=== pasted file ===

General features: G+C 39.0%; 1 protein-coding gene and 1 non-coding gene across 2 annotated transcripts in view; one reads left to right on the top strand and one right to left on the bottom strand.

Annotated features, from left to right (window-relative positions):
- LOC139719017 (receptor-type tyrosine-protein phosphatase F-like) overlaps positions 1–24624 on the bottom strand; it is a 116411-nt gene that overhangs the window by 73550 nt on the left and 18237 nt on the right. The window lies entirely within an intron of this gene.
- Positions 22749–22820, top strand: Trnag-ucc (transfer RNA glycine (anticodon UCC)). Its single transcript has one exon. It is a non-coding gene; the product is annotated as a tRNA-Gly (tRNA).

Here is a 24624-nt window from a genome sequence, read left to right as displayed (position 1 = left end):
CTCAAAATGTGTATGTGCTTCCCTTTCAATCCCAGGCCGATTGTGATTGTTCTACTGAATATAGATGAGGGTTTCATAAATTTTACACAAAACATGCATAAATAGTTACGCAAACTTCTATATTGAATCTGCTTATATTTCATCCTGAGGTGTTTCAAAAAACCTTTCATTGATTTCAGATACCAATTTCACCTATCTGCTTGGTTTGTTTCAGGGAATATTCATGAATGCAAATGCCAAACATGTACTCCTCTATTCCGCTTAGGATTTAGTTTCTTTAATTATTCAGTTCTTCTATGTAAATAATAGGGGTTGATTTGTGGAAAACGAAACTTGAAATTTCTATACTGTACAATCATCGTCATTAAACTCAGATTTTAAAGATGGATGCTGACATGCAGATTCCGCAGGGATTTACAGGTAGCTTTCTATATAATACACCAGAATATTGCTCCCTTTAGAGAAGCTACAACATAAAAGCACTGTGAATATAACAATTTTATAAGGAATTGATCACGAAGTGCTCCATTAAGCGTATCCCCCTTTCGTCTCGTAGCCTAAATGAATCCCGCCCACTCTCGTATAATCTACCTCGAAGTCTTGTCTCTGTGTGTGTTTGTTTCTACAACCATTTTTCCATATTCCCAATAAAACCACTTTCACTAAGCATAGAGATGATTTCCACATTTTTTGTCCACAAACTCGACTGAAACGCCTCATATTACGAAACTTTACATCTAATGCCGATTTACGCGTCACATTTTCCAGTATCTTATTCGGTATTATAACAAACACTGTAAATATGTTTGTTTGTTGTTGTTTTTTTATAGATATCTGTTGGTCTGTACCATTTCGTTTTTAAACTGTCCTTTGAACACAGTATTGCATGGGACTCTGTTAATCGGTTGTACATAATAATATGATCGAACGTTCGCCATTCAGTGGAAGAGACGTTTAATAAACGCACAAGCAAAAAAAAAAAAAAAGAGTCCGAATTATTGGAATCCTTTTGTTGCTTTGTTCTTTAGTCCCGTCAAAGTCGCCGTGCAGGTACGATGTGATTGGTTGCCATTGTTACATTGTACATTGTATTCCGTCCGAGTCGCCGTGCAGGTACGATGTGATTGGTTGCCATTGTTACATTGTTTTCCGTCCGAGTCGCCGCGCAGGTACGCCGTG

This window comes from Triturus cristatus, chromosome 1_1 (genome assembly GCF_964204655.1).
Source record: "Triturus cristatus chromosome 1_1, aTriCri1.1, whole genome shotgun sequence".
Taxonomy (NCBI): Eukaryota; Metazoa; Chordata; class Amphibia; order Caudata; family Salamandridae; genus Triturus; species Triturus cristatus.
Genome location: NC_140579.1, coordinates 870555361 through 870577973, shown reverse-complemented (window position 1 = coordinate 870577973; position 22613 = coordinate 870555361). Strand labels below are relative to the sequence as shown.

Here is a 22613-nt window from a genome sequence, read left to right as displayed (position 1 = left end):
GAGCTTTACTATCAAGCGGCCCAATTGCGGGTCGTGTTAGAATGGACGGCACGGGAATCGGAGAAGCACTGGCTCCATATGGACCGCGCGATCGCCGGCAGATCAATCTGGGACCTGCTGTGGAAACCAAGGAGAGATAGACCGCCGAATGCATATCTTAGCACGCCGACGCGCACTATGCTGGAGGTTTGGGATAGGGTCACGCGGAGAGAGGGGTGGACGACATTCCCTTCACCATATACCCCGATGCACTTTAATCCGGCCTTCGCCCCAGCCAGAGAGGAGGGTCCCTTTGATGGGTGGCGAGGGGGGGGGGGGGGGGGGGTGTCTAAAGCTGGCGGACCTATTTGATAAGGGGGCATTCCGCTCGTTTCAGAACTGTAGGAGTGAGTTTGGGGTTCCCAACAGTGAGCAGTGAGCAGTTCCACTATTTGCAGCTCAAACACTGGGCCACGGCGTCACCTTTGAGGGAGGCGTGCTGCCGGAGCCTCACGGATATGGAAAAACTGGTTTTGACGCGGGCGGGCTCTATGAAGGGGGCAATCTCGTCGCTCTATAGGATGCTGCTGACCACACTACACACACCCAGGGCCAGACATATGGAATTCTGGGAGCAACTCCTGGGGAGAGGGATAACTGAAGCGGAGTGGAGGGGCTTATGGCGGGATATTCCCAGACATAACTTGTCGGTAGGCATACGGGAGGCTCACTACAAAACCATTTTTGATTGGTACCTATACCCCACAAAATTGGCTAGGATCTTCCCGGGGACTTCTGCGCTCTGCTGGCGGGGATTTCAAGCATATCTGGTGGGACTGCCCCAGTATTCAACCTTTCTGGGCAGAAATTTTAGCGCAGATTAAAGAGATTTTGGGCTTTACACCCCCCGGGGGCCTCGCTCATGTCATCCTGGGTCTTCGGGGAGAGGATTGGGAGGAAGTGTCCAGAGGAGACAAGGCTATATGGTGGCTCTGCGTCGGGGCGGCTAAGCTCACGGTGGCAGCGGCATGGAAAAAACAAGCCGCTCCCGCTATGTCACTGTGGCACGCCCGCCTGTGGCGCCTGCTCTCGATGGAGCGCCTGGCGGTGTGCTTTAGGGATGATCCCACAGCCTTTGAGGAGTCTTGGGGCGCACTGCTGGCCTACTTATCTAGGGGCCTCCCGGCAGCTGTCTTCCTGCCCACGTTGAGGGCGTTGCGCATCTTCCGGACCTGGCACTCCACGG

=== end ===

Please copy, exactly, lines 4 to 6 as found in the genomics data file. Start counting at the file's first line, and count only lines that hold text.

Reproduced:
- Positions 22749–22820, top strand: Trnag-ucc (transfer RNA glycine (anticodon UCC)). Its single transcript has one exon. It is a non-coding gene; the product is annotated as a tRNA-Gly (tRNA).

Here is a 24624-nt window from a genome sequence, read left to right as displayed (position 1 = left end):
CTCAAAATGTGTATGTGCTTCCCTTTCAATCCCAGGCCGATTGTGATTGTTCTACTGAATATAGATGAGGGTTTCATAAATTTTACACAAAACATGCATAAATAGTTACGCAAACTTCTATATTGAATCTGCTTATATTTCATCCTGAGGTGTTTCAAAAAACCTTTCATTGATTTCAGATACCAATTTCACCTATCTGCTTGGTTTGTTTCAGGGAATATTCATGAATGCAAATGCCAAACATGTACTCCTCTATTCCGCTTAGGATTTAGTTTCTTTAATTATTCAGTTCTTCTATGTAAATAATAGGGGTTGATTTGTGGAAAACGAAACTTGAAATTTCTATACTGTACAATCATCGTCATTAAACTCAGATTTTAAAGATGGATGCTGACATGCAGATTCCGCAGGGATTTACAGGTAGCTTTCTATATAATACACCAGAATATTGCTCCCTTTAGAGAAGCTACAACATAAAAGCACTGTGAATATAACAATTTTATAAGGAATTGATCACGAAGTGCTCCATTAAGCGTATCCCCCTTTCGTCTCGTAGCCTAAATGAATCCCGCCCACTCTCGTATAATCTACCTCGAAGTCTTGTCTCTGTGTGTGTTTGTTTCTACAACCATTTTTCCATATTCCCAATAAAACCACTTTCACTAAGCATAGAGATGATTTCCACATTTTTTGTCCACAAACTCGACTGAAACGCCTCATATTACGAAACTTTACATCTAATGCCGATTTACGCGTCACATTTTCCAGTATCTTATTCGGTATTATAACAAACACTGTAAATATGTTTGTTTGTTGTTGTTTTTTTATAGATATCTGTTGGTCTGTACCATTTCGTTTTTAAACTGTCCTTTGAACACAGTATTGCATGGGACTCTGTTAATCGGTTGTACATAATAATATGATCGAACGTTCGCCATTCAGTGGAAGAGACGTTTAATAAACGCACAAGCAAAAAAAAAAAAAAAGAGTCCGAATTATTGGAATCCTTTTGTTGCTTTGTTCTTTAGTCCCGTCAAAGTCGCCGTGCAGGTACGATGTGATTGGTTGCCATTGTTACATTGTACATTGTATTCCGTCCGAGTCGCCGTGCAGGTACGATGTGATTGGTTGCCATTGTTACATTGTTTTCCGTCCGAGTCGCCGCGCAGGTACGCCGTG